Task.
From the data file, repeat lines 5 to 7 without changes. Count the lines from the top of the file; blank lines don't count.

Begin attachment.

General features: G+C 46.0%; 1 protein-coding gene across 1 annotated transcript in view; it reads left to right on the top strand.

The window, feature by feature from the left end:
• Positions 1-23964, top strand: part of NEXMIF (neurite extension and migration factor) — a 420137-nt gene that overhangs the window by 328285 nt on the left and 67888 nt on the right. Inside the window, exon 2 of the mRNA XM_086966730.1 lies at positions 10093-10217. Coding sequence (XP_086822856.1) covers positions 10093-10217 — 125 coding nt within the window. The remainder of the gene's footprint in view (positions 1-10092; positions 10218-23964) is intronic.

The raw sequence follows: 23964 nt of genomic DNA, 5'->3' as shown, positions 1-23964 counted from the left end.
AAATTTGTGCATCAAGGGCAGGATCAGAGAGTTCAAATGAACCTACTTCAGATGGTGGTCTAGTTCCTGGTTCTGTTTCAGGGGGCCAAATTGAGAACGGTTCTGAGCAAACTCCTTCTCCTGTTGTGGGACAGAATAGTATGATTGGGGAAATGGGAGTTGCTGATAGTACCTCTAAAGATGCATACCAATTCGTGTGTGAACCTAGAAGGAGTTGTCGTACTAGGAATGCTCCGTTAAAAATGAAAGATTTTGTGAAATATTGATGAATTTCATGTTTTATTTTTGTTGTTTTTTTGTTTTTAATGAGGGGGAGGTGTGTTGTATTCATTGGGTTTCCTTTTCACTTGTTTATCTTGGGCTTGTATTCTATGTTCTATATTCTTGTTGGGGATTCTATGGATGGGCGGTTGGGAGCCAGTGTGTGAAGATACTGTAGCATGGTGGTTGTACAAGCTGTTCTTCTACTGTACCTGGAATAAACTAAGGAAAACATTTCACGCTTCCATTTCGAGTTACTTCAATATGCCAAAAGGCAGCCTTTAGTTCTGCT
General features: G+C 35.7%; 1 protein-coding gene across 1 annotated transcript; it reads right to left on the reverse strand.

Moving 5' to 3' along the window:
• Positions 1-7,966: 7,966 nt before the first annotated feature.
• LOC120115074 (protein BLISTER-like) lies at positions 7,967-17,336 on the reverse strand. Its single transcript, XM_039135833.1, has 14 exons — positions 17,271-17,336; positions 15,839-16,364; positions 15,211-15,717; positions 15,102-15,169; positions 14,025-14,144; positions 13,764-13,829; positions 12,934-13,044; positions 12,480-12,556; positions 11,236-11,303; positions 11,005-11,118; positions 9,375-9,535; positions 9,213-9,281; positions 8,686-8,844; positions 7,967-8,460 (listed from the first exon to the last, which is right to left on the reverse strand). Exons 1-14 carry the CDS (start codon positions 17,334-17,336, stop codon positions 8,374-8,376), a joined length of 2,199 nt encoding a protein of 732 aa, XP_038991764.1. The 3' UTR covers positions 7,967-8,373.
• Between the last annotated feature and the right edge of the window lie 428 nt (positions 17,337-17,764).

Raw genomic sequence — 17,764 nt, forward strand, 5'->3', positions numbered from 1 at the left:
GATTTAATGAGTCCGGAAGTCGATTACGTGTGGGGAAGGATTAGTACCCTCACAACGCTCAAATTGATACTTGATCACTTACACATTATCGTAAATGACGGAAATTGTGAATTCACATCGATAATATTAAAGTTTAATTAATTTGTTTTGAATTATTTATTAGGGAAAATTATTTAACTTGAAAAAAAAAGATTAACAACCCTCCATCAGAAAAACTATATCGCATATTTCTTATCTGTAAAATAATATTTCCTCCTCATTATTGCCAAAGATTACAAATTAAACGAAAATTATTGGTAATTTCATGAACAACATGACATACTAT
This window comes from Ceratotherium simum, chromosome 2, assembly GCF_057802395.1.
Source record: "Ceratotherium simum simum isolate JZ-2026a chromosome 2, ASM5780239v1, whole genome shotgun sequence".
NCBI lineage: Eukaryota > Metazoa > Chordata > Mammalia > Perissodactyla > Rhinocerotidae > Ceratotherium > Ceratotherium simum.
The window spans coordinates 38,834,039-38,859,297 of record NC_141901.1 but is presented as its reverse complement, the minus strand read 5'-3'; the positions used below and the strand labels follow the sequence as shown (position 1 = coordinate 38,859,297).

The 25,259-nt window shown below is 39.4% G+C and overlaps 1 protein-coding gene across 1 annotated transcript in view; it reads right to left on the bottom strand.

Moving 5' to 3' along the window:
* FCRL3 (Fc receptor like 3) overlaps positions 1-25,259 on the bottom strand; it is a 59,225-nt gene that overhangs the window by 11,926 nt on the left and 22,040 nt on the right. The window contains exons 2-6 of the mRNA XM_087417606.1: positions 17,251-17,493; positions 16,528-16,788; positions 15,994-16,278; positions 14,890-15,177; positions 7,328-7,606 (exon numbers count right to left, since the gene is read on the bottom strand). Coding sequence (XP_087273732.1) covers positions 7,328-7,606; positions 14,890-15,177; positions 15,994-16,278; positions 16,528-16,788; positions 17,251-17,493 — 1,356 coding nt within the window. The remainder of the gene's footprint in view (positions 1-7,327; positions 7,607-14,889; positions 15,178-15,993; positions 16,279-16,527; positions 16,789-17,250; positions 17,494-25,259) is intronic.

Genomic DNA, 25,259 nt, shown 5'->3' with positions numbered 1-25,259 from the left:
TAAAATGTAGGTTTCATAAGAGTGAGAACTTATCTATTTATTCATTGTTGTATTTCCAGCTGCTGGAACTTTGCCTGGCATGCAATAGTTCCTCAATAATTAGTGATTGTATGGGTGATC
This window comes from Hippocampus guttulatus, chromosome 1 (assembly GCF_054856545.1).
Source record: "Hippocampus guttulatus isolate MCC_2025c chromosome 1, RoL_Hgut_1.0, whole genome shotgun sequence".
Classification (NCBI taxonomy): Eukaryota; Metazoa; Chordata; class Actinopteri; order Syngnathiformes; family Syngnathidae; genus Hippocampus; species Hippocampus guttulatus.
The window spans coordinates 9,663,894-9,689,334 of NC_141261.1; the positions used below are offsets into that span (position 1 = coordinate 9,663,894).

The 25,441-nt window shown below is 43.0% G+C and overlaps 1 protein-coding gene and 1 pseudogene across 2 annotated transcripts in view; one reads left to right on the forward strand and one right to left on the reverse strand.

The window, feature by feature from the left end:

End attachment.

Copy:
AAATTTGTGCATCAAGGGCAGGATCAGAGAGTTCAAATGAACCTACTTCAGATGGTGGTCTAGTTCCTGGTTCTGTTTCAGGGGGCCAAATTGAGAACGGTTCTGAGCAAACTCCTTCTCCTGTTGTGGGACAGAATAGTATGATTGGGGAAATGGGAGTTGCTGATAGTACCTCTAAAGATGCATACCAATTCGTGTGTGAACCTAGAAGGAGTTGTCGTACTAGGAATGCTCCGTTAAAAATGAAAGATTTTGTGAAATATTGATGAATTTCATGTTTTATTTTTGTTGTTTTTTTGTTTTTAATGAGGGGGAGGTGTGTTGTATTCATTGGGTTTCCTTTTCACTTGTTTATCTTGGGCTTGTATTCTATGTTCTATATTCTTGTTGGGGATTCTATGGATGGGCGGTTGGGAGCCAGTGTGTGAAGATACTGTAGCATGGTGGTTGTACAAGCTGTTCTTCTACTGTACCTGGAATAAACTAAGGAAAACATTTCACGCTTCCATTTCGAGTTACTTCAATATGCCAAAAGGCAGCCTTTAGTTCTGCT
General features: G+C 35.7%; 1 protein-coding gene across 1 annotated transcript; it reads right to left on the reverse strand.

Moving 5' to 3' along the window: